Frontiers of Electronic Structure: Correlated Electron Materials
- Matthias Scheffler (Fritz Haber Institute of the Max Planck Society (FHI), Berlin, Germany)
- Paul R. Kent (Oak Ridge National Laboratory , USA)
- Silke Biermann (Ecole Polytechnique, France)
Exploring, understanding, and describing materials with strong electronic Coulomb correlations remain among the big challenges of modern condensed matter physics. Correlated materials are characterized by an extreme sensitivity to external probes such as pressure or temperature, and slight changes in composition, constraints during the growth process (e.g. by heterostructuring) or off-stoechiometries can significantly alter their properties. As a result, even a qualitatively reliable theoretical description may depend on quantitative details of the electronic structure, stressing the need for both, an accurate treatment of many-body effects and first principles techniques with predictive capabilities. The task is even harder as, in general, the properties of correlated materials display intrinsic non-trivial temperature dependences (in particular beyond simple Fermi factors) and many of the most intriguing phenomena involve excited states.
Despite of these challenges, the field is rapidly evolving, and progress at the many-body theory and first principles frontiers, as well as at their intersection, is substantial. Moreover, recent developments in machine learning and data science promise to greatly extend the scope of many-body methods and improve our ability to discover new correlated electron physics.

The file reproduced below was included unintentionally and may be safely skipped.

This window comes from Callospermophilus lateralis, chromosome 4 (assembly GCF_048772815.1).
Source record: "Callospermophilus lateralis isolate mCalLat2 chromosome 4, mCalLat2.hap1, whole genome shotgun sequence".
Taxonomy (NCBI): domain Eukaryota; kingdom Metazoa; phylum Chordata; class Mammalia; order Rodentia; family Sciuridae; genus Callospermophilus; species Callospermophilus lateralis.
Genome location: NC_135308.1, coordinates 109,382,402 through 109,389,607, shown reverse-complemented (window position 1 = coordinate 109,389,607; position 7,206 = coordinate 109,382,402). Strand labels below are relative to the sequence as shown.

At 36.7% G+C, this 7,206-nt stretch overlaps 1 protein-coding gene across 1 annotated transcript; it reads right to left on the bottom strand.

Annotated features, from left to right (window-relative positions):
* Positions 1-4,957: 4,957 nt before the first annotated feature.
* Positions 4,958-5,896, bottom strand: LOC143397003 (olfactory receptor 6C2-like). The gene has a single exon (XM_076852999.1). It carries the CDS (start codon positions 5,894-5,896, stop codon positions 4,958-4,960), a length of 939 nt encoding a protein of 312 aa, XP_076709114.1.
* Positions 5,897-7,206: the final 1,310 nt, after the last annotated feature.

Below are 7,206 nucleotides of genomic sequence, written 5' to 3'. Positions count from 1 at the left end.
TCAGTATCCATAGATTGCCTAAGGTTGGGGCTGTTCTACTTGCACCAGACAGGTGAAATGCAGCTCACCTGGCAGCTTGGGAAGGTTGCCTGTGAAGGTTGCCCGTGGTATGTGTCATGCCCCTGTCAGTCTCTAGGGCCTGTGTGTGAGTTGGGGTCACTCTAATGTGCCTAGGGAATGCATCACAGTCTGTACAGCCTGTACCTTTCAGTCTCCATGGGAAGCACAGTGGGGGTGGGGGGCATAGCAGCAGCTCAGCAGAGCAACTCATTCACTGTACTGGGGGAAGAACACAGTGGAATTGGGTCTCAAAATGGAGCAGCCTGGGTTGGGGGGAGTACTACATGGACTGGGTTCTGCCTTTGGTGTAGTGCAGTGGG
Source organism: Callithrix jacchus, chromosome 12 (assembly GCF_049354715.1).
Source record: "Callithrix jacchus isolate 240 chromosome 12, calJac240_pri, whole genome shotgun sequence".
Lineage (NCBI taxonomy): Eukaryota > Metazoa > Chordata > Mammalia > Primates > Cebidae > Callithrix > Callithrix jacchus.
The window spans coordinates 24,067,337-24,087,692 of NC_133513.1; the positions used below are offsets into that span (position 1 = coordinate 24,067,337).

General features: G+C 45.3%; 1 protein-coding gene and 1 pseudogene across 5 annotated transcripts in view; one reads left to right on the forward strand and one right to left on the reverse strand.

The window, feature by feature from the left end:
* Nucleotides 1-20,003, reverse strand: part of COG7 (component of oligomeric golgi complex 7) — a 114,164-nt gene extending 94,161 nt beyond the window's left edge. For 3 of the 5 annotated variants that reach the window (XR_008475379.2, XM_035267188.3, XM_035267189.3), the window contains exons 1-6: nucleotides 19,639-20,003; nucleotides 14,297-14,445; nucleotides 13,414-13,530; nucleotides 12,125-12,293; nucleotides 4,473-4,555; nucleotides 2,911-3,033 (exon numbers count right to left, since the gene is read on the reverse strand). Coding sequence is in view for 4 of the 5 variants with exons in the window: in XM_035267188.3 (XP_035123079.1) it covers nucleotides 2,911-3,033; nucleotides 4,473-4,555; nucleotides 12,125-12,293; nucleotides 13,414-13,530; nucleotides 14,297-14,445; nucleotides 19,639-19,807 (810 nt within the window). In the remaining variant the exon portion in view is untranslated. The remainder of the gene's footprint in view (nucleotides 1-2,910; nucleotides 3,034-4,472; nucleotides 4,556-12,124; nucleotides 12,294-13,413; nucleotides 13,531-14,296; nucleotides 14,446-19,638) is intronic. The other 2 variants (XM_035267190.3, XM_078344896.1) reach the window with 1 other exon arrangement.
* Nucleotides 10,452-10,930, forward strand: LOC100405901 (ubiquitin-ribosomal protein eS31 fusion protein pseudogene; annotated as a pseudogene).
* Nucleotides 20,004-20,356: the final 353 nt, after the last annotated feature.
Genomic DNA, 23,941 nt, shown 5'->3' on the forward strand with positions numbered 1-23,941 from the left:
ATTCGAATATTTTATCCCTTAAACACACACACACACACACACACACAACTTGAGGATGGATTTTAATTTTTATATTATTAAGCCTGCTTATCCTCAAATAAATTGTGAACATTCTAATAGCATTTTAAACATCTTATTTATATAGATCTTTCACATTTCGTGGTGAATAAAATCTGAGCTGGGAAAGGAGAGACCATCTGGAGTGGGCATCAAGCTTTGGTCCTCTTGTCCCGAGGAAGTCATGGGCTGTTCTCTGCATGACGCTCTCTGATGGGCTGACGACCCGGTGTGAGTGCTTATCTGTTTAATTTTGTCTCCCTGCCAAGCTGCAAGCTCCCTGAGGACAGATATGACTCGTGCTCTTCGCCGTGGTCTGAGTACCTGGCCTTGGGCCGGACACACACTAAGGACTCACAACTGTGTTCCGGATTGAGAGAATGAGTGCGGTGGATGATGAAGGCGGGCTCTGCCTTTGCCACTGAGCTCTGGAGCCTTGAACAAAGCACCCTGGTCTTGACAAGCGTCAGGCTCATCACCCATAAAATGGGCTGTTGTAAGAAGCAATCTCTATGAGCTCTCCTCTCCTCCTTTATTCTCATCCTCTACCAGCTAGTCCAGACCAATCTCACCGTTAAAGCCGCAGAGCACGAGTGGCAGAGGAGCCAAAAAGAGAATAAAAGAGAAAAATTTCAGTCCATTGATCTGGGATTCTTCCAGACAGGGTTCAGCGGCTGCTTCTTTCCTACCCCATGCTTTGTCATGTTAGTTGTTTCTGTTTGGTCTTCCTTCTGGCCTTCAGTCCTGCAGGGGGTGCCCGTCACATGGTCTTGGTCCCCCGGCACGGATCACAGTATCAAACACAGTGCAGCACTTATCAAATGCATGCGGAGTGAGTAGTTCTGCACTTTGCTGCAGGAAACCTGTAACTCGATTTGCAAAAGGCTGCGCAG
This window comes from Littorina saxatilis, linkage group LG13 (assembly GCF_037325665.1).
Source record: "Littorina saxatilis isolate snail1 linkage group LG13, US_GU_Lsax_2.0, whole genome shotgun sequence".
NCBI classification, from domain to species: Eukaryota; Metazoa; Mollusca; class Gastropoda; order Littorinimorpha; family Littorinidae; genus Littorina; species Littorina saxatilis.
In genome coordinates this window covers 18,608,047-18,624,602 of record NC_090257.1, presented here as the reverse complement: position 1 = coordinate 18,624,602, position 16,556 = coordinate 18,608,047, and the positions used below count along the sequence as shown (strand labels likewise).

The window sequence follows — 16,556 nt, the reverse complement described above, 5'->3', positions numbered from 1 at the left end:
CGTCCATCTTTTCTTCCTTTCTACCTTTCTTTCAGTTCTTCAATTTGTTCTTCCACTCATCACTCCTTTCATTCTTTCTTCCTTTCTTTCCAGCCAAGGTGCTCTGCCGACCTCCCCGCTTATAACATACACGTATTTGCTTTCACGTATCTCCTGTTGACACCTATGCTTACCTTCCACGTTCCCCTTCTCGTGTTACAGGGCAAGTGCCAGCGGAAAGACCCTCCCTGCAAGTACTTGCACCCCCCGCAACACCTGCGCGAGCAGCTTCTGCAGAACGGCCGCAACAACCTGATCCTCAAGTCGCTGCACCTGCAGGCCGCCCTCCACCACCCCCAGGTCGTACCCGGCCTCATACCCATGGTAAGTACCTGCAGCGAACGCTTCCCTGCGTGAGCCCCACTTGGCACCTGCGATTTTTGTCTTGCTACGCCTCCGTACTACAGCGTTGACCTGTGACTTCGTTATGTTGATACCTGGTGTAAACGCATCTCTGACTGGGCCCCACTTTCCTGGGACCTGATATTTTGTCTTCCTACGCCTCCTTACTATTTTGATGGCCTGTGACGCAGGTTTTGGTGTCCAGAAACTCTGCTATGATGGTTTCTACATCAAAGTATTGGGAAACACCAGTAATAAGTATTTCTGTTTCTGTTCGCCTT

The goal of our symposium is to give an overview of recent developments in the field of correlated electron materials. Various strategies of approaching the problem from a combined first principles many-body perspective shall be presented, along with applications to recent materials questions.
The symposium will address recent advances in
1) numerical many-body techniques,
2) interfacing many-body techniques with electronic structure theory,
3) improved electronic structure schemes for both, ground and excited states,
4) the description of particularly challenging materials classes, and
5) algorithmic/machine learning aspects.
In 2018, the Spring Meeting of the Condensed Matter Section of the German Physical Society (DPG) will be held together with the European Physical Society (EPS) in Berlin. With more than 5,000 expected participants the yearly DPG spring meeting is the largest European physics conference (the second largest physics conference worldwide) covering all aspects of condensed matter and chemical physics, materials science, surface science, as well as polymer and biophysics, and more. The conference language is English.
This will be an official symposium at the DPG/EPS Spring Meeting, hosted by the Surface Science Division of the DPG, but topics are not restricted to surface science. Everybody in the wider field of computational materials and electronic structure theory will be invited to attend and to submit an abstract.
More information can be found here: https://th.fhi-berlin.mpg.de/meetings/DPGSym2018/